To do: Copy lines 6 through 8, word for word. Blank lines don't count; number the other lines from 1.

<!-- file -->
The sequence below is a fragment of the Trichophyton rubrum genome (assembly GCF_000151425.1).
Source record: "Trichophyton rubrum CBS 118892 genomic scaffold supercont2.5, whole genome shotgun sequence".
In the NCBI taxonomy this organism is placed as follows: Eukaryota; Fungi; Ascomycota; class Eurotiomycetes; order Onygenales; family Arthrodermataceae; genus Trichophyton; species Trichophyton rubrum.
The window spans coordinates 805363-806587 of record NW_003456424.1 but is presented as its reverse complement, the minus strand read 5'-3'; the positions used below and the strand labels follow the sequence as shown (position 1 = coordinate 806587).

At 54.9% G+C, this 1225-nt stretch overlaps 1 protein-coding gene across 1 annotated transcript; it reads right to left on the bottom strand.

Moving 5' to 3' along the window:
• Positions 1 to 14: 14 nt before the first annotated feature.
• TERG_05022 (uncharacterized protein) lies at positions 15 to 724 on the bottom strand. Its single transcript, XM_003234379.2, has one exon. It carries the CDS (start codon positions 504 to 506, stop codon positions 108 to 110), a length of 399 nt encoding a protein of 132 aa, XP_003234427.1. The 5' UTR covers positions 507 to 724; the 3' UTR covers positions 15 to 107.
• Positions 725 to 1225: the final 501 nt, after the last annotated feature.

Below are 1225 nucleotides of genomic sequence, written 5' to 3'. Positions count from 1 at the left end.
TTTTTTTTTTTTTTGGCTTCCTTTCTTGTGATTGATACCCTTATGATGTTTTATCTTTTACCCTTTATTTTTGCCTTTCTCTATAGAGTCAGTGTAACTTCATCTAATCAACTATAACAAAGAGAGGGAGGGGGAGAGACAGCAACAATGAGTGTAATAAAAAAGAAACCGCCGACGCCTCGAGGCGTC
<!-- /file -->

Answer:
Moving 5' to 3' along the window:
• Positions 1 to 14: 14 nt before the first annotated feature.
• TERG_05022 (uncharacterized protein) lies at positions 15 to 724 on the bottom strand. Its single transcript, XM_003234379.2, has one exon. It carries the CDS (start codon positions 504 to 506, stop codon positions 108 to 110), a length of 399 nt encoding a protein of 132 aa, XP_003234427.1. The 5' UTR covers positions 507 to 724; the 3' UTR covers positions 15 to 107.